Why is there a need to update and modernize the crypto equipment of the U.S. Army?
Two years ago, $283 million was earmarked for a program to replace and upgrade cryptographic units via the Army-Wide Cryptographic Network Standardization (ACNS) initiative for the entire US Army organization.
Modernization of Crypto Equipment
The $283 million budget is to be spent on modern crypto equipment that would replace thousands of end-of-life cryptographic units (ECUs) with antiquated algorithms. Since 2012, a team from the Army’s Communications-Electronics Research, Development and Engineering Center (CERDEC) has made the rounds to upgrade the units at the various bases across the country, in South Korea and the Marshall Islands.
Aside from the algorithms being outdated, the Army also needs to secure the information being shared on their tactical network which they have extended to the soldiers in the field. Unlike some of the newer communication systems such as tactical radio handsets including rifleman radio accessories, used by the different military units, many of the cryptographic communications systems were deemed to be Cold-War era old.
The ACNS initiative provides modern cryptographic equipment with enhanced security and capabilities and allows CERDEC to expedite delivery of such new and modern equipment to all Army bases around the world.
Savings For The U.S. Army
The modernization initiative should save the U.S. Army hundreds of thousands of dollars, according to the lead engineer for the In-line Network Encryptor team, Patrick Doyle. The enhanced capabilities and security are provided at no cost to the customer.
Swapping Old With New
CERDEC, tasked with swapping out legacy items and bundling technology resulting in fewer devices required to perform the same tasks, has already replaced 17 legacy devices from the bases along the East Coast, Korea, Japan and Europe. From the 33 military installations in Korea, Marshall Islands, and the United States, a total of 879 units out of the 1,462 antiquated devices have already been replaced with modern units. One modern unit is a replacement equivalent to 17 legacy devices.
Shrinking Military Budget
The reason for such disproportion is attributed to the continuously shrinking military budget causing a variety of equipment to have been installed in the numerous military installations. You can’t find any standard set of equipment in the field. Because budget allocations are different for each location, some bases or military installations are not able to procure more equipment. No two networks are alike. Doyle explained that the mix of devices due to difference in budget and procurement cycles does complicate the job in some ways.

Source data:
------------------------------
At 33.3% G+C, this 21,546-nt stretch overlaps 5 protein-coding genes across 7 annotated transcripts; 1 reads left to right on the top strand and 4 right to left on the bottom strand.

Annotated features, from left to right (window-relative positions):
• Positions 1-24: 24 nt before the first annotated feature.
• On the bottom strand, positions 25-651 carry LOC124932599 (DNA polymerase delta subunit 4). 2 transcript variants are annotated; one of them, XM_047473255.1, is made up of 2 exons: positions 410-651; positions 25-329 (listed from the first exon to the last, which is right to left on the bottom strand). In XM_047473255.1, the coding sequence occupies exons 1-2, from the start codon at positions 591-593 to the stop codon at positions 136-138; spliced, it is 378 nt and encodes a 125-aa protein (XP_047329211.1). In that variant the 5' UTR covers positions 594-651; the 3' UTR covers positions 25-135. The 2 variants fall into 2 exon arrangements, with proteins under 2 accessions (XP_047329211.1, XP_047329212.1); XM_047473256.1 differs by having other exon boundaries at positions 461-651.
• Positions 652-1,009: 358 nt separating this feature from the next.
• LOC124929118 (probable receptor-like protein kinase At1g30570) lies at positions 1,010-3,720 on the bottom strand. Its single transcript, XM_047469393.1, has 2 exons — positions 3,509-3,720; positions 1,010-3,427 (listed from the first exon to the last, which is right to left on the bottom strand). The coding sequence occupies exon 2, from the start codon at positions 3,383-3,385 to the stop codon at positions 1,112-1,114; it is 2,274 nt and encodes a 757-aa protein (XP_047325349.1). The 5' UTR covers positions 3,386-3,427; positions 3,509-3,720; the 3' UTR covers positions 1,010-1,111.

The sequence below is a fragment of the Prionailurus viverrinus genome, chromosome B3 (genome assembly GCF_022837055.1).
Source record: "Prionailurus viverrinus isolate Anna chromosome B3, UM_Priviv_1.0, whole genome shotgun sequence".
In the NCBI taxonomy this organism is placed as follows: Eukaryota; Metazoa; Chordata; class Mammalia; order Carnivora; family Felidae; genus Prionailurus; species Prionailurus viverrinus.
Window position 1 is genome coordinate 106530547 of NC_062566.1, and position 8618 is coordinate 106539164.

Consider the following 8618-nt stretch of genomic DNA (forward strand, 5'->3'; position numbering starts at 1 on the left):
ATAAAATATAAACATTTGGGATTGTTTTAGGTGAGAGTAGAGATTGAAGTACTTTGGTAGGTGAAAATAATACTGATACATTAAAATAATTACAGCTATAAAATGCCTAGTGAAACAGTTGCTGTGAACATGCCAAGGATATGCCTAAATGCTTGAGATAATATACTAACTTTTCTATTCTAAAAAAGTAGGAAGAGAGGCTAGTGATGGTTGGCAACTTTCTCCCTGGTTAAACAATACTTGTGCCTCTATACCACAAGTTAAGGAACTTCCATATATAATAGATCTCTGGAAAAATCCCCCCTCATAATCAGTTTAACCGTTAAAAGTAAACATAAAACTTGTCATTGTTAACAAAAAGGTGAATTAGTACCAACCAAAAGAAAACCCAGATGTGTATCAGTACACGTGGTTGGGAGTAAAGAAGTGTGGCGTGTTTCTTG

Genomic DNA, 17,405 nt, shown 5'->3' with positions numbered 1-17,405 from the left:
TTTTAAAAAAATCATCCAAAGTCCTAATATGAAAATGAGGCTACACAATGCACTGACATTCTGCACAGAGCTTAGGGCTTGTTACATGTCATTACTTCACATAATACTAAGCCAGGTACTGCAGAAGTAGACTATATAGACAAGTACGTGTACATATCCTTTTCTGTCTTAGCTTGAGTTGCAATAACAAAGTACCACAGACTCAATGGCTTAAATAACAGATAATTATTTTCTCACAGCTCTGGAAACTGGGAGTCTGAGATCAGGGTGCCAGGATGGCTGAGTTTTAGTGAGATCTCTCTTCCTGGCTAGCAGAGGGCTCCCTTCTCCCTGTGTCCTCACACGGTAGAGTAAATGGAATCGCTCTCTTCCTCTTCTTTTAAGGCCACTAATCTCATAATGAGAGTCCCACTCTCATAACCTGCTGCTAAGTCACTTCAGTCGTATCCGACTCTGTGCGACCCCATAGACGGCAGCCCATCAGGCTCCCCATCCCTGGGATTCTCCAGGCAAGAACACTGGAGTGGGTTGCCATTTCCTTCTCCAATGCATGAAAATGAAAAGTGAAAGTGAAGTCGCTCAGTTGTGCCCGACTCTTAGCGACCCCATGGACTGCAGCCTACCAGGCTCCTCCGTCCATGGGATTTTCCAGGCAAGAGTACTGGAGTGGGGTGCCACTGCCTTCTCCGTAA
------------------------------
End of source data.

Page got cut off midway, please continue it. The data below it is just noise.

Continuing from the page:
Site Survey Prior to Visiting The Military Installations
Prior to visiting the base, the team from CERDEC does a site survey. This is to allow them to have an idea of what they should expect with their actual visit. They will have prior knowledge as to what works with a CERDEC lab back at Aberdeen Proving Ground, in Maryland and to provide solutions to any problem that might come up.
Sending Back Antiquated Devices To Army Depot
The process of installing the new equipment requires the team to take out the old for shipment to Tobyhanna Army Depot in Pennsylvania. This is where new units are prepared and where old devices are sent back are to be “demilitarized.”
Standardizing And Simplifying Field Equipment
Aside from standardization and simplifying equipment in the field, the ANCS program is also expected to create a substantial savings from the software and hardware upgrades amounting to more than $187 million during 2012 and 2019 fiscal years. The CERDEC team will continue making rounds to the bases on the East Coast of the country, as well as South Korea, Japan and Europe.
Will the US Air Force or U.S. Navy have similar modernization initiatives?
3 thoughts on “Swapping Antiquated Communication Devices With New Cryptographic Units”
Cryptography has evolved over many years to prevent unauthorized access to communications, whether the information was transported by courier, teletype, radio waves, or the Internet. Its use in protecting information on computer storage devices is a relatively new and rapidly evolving cryptographic technology. Communications Security has always been a critical issue in defense systems, and its importance has greatly increased as a result of the military engagements the U.S. has found itself in after 9/11.
This kind of news seems quite timely, especially during this year’s film awards season. I say that because one of the movies up for an Academy Award is the World War II film, “The Imitation Game, which is about the cryptographic wars between the Allies and the Third Reich. You could say that the man, who is known as the father of computers, helped win that war by deciphering Nazi encryption algorithms.
Some say that cryptography and cyber-attacks and defenses are the future of warfare. On the consumer level, the threats to privacy come from the manufacturers themselves. As long as Apple controls the public key exchange process, they have the capability to intercept and decrypt your messages if they wish, or are compelled to do so. Apple also controls the OS on both sides, and could silently push a “special” update to virtually anyone. If e.g. Abu Bakr al Baghdadi had an iPhone and was communicating with operations, and that phone could be identified, it’d be a race at NSA/TAO between compelling or technically subverting Apple to push such an update.
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